Christopher Isherwood in 1973
|Born||Christopher William Bradshaw Isherwood|
26 August 1904
Wyberslegh Hall, High Lane, Cheshire, UK
|Died||4 January 1986 (aged 81)|
Santa Monica, California, US
|Citizenship||British (until 1946) |
American (from 1946)
|Education||Repton School, Derbyshire|
|Alma mater||Corpus Christi College, Cambridge |
King's College London
|Partner||Heinz Neddermeyer (1932-1937) |
Don Bachardy (1953-1986)
|Relatives||Francis Edward Bradshaw Isherwood (1869-1915, father) |
Kathleen Isherwood (+ 1960, mother)
Richard Isherwood (brother)
Christopher William Bradshaw Isherwood (26 August 1904 - 4 January 1986) was an Anglo-American novelist, playwright, screen-writer, autobiographer, and diarist. His best-known works include Goodbye to Berlin (1939), a semi-autobiographical novel which inspired the musical Cabaret, A Single Man (1964) adapted as a film by Tom Ford in 2009, and Christopher and His Kind (1976), a memoir which "carried him into the heart of the Gay Liberation movement".
Isherwood was born in 1904 on his family's estate close to the Cheshire-Derbyshire border. He was the elder son of Francis Edward Bradshaw Isherwood (1869-1915), known as Frank, a professional officer in the York and Lancaster Regiment who fought in the Boer War and was killed in the First World War, and his wife Kathleen (née Machell Smith; 1868-1960), whose family were successful merchants. Frank Isherwood was the son of John Henry Isherwood, head of the landed gentry family of Isherwood of Marple Hall and Wyberslegh Hall, Cheshire, and a descendant of the regicide John Bradshaw. The Isherwood family estates came into their possession on the marriage of Mary Bradshaw (of the family that had held them for centuries) to Nathaniel Isherwood, a felt-maker from Bolton, Lancashire, in the early 1700s.
At Repton School in Derbyshire, Isherwood met his lifelong friend Edward Upward with whom he wrote the extravagant "Mortmere" stories, of which one was published during his lifetime, a few others appeared after his death, and others he summarised in Lions and Shadows. He deliberately failed his tripos and left Corpus Christi College, Cambridge without a degree in 1925. For the next few years he lived with violinist André Mangeot, worked as secretary to Mangeot's string quartet and studied medicine. During this time he wrote a book of nonsense poems, People One Ought to Know, with illustrations by Mangeot's eleven-year-old son, Sylvain. It was not published until 1982.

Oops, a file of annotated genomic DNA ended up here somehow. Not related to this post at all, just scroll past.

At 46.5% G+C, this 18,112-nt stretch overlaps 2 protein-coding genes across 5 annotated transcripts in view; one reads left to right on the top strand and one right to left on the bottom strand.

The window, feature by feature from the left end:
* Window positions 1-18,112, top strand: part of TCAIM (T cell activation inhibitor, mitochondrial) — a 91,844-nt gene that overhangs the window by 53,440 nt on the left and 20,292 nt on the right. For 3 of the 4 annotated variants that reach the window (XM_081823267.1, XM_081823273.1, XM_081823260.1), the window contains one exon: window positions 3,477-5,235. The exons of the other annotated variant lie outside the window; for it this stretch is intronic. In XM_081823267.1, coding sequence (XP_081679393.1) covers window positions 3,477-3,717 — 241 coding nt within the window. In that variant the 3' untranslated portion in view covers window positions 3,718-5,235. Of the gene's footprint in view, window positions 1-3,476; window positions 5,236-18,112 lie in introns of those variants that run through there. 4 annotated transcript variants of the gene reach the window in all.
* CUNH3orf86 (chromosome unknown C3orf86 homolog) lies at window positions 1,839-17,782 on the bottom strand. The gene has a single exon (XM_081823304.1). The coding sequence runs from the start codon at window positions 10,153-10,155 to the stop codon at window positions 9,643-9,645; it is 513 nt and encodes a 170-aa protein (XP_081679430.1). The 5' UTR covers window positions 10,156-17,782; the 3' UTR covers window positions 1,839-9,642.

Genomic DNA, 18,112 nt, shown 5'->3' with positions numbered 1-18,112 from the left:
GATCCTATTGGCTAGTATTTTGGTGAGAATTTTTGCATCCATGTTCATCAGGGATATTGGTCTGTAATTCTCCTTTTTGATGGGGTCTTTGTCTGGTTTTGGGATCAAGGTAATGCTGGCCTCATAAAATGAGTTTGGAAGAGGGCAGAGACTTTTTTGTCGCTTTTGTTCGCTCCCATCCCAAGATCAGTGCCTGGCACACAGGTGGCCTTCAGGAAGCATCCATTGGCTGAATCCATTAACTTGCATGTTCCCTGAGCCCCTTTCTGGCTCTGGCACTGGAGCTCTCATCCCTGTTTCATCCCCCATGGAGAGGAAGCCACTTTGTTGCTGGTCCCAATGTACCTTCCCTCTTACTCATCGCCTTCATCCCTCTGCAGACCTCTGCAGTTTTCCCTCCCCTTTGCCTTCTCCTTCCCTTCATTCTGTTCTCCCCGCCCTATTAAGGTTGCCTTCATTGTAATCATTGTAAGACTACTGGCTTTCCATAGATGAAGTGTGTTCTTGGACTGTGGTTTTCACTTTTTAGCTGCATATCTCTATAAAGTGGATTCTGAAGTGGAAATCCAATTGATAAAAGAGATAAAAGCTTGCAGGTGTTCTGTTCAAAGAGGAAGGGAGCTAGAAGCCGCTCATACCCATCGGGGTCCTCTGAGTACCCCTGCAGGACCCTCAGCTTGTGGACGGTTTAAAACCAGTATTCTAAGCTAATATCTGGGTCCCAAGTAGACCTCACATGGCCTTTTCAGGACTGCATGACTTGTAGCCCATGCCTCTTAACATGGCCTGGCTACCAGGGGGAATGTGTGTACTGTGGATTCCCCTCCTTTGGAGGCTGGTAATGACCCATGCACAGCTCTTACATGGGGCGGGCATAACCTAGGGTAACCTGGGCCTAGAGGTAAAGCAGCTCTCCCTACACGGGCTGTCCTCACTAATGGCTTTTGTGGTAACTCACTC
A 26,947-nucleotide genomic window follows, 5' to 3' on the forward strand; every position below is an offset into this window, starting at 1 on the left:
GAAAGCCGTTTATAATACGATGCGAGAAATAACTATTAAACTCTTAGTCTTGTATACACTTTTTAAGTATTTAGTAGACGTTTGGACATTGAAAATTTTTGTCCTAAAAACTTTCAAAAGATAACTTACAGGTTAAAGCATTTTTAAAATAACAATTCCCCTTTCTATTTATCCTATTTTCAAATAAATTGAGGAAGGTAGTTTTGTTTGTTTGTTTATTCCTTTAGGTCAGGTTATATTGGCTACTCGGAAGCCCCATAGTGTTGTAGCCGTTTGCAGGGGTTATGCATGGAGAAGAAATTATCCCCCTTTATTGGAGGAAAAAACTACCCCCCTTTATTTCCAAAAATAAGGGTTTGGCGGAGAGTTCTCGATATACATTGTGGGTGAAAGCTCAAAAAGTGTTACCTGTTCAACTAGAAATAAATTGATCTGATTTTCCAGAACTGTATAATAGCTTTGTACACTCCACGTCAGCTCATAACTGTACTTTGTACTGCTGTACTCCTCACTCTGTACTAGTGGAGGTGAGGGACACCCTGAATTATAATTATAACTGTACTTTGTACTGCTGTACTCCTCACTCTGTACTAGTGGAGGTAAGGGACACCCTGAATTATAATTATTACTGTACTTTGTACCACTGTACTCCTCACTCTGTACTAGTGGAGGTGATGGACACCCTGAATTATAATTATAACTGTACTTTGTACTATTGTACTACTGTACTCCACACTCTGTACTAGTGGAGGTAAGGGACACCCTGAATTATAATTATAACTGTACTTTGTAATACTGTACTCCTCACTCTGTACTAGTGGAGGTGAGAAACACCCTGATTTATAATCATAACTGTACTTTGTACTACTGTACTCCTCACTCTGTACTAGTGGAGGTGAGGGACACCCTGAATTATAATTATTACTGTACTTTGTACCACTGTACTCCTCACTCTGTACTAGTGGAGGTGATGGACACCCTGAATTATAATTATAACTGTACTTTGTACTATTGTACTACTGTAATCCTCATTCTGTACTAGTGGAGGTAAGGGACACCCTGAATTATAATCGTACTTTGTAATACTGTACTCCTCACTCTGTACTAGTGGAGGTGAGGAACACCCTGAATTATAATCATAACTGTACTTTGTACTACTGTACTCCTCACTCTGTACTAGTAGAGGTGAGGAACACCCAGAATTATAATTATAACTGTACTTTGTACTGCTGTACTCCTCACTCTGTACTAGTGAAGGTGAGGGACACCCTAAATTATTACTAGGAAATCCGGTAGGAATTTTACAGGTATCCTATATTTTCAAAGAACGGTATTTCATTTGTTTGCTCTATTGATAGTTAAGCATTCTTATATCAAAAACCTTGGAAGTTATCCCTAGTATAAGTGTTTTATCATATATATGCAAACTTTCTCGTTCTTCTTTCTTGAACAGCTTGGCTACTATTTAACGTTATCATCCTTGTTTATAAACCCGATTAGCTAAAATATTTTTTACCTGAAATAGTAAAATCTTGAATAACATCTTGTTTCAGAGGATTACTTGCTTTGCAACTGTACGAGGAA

In 1925 A. S. T. Fisher reintroduced him to W. H. Auden, and Isherwood became Auden's literary mentor and partner in an intermittent, casual liaison. Auden sent his poems to Isherwood for comment and approval. Through Auden, Isherwood met Stephen Spender, with whom he later spent much time in (Germany). His first novel, All the Conspirators, appeared in 1928. It was an anti-heroic story, written in a pastiche of many modernist novelists, about a young man who is defeated by his mother. In 1928-29 Isherwood studied medicine at King's College London, but gave up his studies after six months to join Auden for a few weeks in Berlin.
Rejecting his upper class background and embracing his attraction to men, he remained in Berlin, the capital of the young Weimar Republic, drawn by its reputation for sexual freedom. There, he "fully indulged his taste for pretty youths. He went to Berlin in search of boys and found one called Heinz Neddermeyer in 1932, who became his first great love." Commenting on John Henry Mackay's Der Puppenjunge (The Pansy), Isherwood wrote: "It gives a picture of the Berlin sexual underworld early in this century which I know, from my own experience, to be authentic."
In 1931 he met Jean Ross, the inspiration for his fictional character Sally Bowles. He also met Gerald Hamilton, the inspiration for the fictional Mr Norris. In September 1931 the poet William Plomer introduced him to E. M. Forster. They became close and Forster served as his mentor. Isherwood's second novel, The Memorial (1932), was another story of conflict between mother and son, based closely on his own family history. During one of his return trips to London he worked with the director Berthold Viertel on the film Little Friend, an experience that became the basis of his novel Prater Violet (1945). He worked as a private tutor in Berlin and elsewhere while writing the novel Mr Norris Changes Trains (1935) and a short novel called Goodbye to Berlin (1939), often published together in a collection called The Berlin Stories. These works provided the inspiration for the play I Am a Camera (1951), the 1955 film I am a Camera (both starring Julie Harris), Yes/Buggles' song "Into the Lens/I am a Camera" (1980), the Broadway musical Cabaret (1966) and the film (1972) of the same name.
After leaving Berlin in 1933, he and Neddermeyer moved around Europe, and lived in Copenhagen, Sintra and elsewhere. Neddermeyer was arrested as a draft-evader in 1937 following his brief return to Nazi Germany after he was ejected from Luxembourg as an "undesirable alien". Convicted of "reciprocal onanism", he was sentenced to six months in prison, a year of state labour and two years of compulsory military service. Isherwood collaborated on three plays with Auden: The Dog Beneath the Skin (1935), The Ascent of F6 (1936), and On the Frontier (1939). Isherwood wrote a lightly fictionalised autobiographical account of his childhood and youth, Lions and Shadows (1938), using the title of an abandoned novel. Auden and Isherwood traveled to China in 1938 to gather material for their book on the Sino-Japanese War called Journey to a War (1939). In 1939, Auden and Isherwood set sail for the United States on temporary visas, a controversial move, later regarded by some as a flight from danger on the eve of war in Europe.Evelyn Waugh, in his novel Put Out More Flags (1942), included a caricature of Auden and Isherwood as "two despicable poets, Parsnip and Pimpernel", who flee to America to avoid the Second World War.